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The synapse is the connection between nerve cells (neurons) in animals including humans. The synapse joins the axons in one neuron to the dendrites in another. Here is a diagram showing how the synapse connects axons to dendrites:

The synapse consists of:

Nerve impulses are transmitted down to the presynaptic terminal in the axon of one neuron and across the synaptic cleft to the postsynaptic terminal in the dendrite of another neuron.

Synapses do not only join axons to dendrites (axodendritic synapses) - they can also joins axons to other axons (axoaxonic synapses) or to the soma - the neuronal cell body - (axosomatic synapses).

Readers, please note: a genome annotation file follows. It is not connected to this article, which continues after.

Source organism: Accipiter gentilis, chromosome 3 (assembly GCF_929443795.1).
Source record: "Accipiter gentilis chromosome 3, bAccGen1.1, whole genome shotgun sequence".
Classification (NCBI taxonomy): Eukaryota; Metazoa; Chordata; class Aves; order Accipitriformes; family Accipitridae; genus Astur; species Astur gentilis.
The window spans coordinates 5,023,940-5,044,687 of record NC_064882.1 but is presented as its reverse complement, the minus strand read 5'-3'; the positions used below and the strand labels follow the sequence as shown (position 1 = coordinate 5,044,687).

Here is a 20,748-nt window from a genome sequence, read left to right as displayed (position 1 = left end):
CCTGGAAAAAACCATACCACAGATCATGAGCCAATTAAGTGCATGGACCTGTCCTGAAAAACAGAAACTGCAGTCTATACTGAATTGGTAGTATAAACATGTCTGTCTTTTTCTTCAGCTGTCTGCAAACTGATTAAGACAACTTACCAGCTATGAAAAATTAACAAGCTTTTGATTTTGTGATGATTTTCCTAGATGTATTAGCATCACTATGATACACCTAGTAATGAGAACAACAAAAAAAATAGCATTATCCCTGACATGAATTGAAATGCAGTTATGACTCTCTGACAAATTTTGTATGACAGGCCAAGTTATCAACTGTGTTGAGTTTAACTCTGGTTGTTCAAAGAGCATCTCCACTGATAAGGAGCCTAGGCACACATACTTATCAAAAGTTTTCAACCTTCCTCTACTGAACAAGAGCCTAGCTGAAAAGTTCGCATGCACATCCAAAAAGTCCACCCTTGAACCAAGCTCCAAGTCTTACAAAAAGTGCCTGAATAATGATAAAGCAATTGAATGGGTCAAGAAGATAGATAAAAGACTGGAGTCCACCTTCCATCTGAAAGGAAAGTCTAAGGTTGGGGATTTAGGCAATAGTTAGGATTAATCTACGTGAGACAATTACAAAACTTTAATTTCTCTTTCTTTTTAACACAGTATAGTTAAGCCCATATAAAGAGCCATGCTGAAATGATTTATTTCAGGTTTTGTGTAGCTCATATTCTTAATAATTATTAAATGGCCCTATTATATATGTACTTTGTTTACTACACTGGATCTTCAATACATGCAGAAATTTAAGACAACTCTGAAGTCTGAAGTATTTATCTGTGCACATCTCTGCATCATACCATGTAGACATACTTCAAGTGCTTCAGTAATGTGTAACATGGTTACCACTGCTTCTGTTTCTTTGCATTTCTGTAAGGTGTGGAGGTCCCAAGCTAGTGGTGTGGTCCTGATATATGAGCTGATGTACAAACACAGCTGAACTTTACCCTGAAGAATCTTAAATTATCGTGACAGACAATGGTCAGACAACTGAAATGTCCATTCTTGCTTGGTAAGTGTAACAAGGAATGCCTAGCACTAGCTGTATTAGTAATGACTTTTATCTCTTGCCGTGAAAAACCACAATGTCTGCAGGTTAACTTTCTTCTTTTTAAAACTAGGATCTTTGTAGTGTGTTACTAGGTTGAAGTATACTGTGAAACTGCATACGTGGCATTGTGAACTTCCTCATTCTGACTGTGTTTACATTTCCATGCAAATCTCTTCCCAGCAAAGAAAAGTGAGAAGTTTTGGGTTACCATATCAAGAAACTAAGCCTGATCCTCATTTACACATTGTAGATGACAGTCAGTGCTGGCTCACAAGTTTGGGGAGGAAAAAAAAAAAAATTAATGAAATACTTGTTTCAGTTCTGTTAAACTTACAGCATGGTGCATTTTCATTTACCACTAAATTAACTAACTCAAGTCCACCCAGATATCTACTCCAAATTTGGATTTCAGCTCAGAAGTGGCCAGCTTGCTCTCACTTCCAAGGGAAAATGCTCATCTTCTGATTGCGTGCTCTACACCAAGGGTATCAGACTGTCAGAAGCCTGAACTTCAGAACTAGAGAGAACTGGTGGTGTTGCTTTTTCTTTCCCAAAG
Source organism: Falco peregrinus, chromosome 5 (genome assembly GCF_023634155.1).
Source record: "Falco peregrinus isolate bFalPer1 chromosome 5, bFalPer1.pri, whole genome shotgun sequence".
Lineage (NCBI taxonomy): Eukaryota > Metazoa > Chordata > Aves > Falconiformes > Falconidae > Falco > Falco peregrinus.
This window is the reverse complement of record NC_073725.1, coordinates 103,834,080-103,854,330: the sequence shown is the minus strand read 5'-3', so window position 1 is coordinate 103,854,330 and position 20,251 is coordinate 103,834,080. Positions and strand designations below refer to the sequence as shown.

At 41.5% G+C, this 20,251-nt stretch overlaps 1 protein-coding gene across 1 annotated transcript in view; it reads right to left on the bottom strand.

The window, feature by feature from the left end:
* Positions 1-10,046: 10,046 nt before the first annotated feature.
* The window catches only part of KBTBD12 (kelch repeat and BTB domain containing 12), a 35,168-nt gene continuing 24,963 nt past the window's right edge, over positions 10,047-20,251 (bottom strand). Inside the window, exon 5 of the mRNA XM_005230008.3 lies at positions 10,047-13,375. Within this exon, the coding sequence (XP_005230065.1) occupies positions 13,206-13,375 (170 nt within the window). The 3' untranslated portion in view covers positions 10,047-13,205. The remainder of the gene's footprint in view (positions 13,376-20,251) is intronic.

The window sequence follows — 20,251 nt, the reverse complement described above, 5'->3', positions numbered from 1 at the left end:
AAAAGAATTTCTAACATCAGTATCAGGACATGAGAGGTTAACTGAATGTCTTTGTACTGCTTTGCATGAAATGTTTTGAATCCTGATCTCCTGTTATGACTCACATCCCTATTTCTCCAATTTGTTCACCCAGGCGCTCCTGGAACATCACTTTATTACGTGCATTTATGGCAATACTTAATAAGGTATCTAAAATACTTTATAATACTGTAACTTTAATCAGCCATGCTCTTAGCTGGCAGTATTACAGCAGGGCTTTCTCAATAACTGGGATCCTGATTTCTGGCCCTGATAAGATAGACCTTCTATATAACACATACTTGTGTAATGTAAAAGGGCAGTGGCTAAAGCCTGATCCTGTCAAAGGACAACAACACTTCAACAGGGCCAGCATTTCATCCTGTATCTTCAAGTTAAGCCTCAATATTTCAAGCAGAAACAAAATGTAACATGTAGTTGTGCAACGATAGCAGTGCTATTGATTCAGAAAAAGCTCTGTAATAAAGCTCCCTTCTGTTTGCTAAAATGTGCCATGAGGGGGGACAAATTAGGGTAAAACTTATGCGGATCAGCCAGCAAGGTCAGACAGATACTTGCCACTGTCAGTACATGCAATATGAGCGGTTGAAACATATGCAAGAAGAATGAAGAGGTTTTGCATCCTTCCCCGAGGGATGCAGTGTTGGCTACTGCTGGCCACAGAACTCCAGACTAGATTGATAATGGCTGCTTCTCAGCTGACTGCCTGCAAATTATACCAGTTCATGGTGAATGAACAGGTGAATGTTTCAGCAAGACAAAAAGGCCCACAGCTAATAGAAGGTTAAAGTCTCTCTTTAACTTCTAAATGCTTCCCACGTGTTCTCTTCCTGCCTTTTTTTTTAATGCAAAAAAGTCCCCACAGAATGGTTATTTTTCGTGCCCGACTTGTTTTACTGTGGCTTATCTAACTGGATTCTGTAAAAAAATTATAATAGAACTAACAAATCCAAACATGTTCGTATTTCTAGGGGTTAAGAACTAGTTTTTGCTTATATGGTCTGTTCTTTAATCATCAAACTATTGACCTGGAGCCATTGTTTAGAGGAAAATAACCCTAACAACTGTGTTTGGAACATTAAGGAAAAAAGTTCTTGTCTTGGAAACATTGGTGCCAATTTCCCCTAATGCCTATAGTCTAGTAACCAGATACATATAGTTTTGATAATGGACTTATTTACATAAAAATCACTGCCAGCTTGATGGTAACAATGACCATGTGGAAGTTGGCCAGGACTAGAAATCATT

A typical neuron in the central nervous system (CNS) has around 100,000 synapses.

The effect of the release of neurotransmitters across the synapse may either be excitory - making the triggering of a nerve impulse (action potential) in the receiving neuron more likely - or inhibitory - making it less likely.

An action potential is an on-off event and is always -55 millivolts - there are no grades of nerve impulse. Neurotransmitters, on the other hand, are additive - if the net effect of all the excitory neurotransmitters minus all the inhibitory ones achieves this threshold then an action potential will be initiated.

Synapse links:
Neuroscience for Kids - The Synapse
Neuron Dendrite Spine & Synapse
Neuron Forming a Chemical Synapse
Transmission of Signals through a Neuron and Across a Synapse
Neural Synapses

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